The World Bank published ‘Africa Competitiveness Report’, continues to indicate that Africa has a poor business environment due to, among others, the insufficient availability of skills and ability to absorb technology’.

The lesson for us as a province is that there must be greater investment in education and skills development for us to create a better business environment and to achieve the human development goals we have set ourselves. 

This was the basis for our pronouncements in the State of the Province Address where we indicated that; 

“the unavailability of scarce and critical skills remains a major constraint to economic growth and development.

Our priority should focus on improving the quality of basic education and create a pipeline into tertiary institutions which, in turn, increases the output to provide a sustainable pool of skills needed for economic growth and development”.

A Provincial Strategy

We have finally before us a Strategy that is a product of extensive consultation and can take skills development in the province to another level.

Today, we are gathered together here to launch the Provincial Human Resource Development Strategy – a framework that will go a long way in responding to the challenges of skills shortage that are confronting us as a Province.

It is a strategy expected to provide the required skills for a competitive, labour absorbing and inclusive economy that must benefit all the people of Mpumalanga.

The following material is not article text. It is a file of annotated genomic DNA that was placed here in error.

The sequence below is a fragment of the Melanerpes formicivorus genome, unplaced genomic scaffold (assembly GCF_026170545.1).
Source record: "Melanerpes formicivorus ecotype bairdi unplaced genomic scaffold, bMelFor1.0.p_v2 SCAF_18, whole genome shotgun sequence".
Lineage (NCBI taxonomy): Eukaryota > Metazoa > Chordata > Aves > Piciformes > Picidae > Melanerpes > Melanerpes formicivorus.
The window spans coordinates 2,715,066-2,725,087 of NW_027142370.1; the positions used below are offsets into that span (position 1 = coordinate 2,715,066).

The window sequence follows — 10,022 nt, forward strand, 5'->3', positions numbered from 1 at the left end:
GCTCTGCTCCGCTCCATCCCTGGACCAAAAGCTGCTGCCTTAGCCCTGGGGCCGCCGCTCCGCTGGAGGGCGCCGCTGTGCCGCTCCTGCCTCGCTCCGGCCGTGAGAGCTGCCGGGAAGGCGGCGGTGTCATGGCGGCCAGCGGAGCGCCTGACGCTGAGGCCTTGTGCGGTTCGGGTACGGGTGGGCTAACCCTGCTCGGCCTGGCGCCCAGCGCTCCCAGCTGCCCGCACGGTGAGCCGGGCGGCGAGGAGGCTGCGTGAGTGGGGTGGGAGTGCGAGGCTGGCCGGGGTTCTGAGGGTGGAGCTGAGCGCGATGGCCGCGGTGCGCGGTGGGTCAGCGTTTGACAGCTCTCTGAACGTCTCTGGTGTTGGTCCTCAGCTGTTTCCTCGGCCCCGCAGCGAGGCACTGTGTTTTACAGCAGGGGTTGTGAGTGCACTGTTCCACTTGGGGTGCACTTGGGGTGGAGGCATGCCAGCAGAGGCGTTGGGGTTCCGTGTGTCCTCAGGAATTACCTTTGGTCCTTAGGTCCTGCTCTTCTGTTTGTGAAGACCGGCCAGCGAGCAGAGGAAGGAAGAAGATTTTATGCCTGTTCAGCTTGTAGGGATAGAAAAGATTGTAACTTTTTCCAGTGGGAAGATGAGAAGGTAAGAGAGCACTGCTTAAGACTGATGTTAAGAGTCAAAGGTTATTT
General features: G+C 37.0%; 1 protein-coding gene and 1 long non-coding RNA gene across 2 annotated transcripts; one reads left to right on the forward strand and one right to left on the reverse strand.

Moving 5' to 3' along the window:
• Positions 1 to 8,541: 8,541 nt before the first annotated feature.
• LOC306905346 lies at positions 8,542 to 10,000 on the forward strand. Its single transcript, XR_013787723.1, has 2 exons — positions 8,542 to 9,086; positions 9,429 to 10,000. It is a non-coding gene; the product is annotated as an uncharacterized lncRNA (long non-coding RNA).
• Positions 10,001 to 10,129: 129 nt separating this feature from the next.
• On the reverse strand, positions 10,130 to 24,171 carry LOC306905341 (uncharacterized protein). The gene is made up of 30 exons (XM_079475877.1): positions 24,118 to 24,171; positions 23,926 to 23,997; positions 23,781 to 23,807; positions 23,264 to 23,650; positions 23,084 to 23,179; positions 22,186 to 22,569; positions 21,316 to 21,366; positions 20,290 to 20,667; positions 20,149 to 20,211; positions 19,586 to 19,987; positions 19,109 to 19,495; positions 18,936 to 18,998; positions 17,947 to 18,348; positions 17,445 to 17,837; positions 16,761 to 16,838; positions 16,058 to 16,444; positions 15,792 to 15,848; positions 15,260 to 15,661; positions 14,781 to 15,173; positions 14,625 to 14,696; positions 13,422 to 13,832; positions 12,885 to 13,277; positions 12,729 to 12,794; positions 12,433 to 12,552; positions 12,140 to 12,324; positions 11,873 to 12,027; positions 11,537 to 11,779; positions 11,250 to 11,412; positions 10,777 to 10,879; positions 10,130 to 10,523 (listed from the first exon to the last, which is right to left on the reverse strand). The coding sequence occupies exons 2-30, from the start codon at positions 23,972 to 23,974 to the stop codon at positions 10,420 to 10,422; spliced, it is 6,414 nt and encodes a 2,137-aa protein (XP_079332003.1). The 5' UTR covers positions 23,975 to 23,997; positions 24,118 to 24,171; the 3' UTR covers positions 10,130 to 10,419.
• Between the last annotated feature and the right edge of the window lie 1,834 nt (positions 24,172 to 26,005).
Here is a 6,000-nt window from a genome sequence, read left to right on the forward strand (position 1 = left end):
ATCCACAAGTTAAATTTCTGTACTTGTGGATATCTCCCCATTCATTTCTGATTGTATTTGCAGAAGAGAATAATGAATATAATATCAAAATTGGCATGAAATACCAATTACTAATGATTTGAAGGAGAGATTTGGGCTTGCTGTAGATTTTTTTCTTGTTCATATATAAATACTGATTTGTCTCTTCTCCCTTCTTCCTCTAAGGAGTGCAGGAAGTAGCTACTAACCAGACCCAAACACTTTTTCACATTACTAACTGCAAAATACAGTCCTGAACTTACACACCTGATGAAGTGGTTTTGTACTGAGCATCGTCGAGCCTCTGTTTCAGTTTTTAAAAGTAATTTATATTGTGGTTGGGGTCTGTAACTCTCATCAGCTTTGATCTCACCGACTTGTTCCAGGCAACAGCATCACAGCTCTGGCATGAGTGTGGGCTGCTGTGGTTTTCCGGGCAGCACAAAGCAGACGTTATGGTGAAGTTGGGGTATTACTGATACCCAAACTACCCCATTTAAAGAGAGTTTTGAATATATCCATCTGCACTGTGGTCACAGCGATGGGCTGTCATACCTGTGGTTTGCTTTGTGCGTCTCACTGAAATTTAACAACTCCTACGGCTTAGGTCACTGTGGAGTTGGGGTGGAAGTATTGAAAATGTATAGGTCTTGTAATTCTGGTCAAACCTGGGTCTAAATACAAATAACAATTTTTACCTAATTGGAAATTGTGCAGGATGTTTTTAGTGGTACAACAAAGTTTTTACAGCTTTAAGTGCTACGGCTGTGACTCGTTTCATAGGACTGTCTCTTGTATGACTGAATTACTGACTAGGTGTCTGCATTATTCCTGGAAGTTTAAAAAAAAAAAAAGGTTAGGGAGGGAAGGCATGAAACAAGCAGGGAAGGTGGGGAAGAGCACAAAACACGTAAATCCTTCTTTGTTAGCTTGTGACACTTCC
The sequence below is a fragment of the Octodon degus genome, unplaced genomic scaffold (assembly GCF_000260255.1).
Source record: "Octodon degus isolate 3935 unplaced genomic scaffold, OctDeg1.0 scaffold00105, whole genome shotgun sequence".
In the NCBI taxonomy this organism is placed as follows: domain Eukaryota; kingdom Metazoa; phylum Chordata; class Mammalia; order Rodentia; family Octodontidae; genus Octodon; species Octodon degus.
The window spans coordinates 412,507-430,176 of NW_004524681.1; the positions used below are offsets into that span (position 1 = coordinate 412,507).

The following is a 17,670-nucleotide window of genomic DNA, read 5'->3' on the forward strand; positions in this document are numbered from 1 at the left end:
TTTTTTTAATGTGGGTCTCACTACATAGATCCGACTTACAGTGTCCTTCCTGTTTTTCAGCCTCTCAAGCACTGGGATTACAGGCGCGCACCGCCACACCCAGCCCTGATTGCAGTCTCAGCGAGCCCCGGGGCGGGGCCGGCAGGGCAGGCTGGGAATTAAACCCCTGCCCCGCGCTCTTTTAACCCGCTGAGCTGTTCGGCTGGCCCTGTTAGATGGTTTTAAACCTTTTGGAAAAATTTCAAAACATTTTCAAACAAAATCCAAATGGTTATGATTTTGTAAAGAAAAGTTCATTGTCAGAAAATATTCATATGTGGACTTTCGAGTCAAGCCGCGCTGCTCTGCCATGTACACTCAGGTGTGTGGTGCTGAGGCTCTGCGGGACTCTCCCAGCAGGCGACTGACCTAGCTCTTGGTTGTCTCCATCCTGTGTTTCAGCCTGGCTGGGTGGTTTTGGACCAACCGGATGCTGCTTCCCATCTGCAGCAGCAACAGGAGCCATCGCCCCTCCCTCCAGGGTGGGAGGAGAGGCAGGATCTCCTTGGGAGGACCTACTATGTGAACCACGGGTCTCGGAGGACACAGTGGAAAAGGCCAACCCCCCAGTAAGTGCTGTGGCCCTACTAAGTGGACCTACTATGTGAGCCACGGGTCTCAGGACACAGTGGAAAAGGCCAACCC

Among others, the Provincial Human Resource Development Strategy advocates for improving the provision of Early Childhood Education (ECD) and paying particular attention to laying sound foundation in literacy, numeracy, life skills and human rights values within our schooling system.

It advocate for re- alignment of curriculum with the needs of industry and particular focus the teaching and learning of gateway subjects such as Mathematics, Physical Science and Technology.

It also looks at teacher quality and development and on improving learner performance in all the grades with focus on grades 3, 6 and 9.

The Strategy calls for Community Mobilisation to support all education efforts as well as the strengthening of the quality provisioning of Adult Basic Education and Adult Education and Training to improve basic literacy and the acquisition of required skills.

Progress on University

We were all pleased at the announcement by the President in his State of the Nation Address regarding the establishment of a University in the Province.

I wish to re-iterate, as I have done so, on various occasions that the provincial leadership and administration will continue to work closely with the Department for Higher Education, led by Dr Blade Nzimande, to realize the dream of that University.

There is no doubt that the establishment of the university will, in the long term, address some of the skills challenges facing the Province.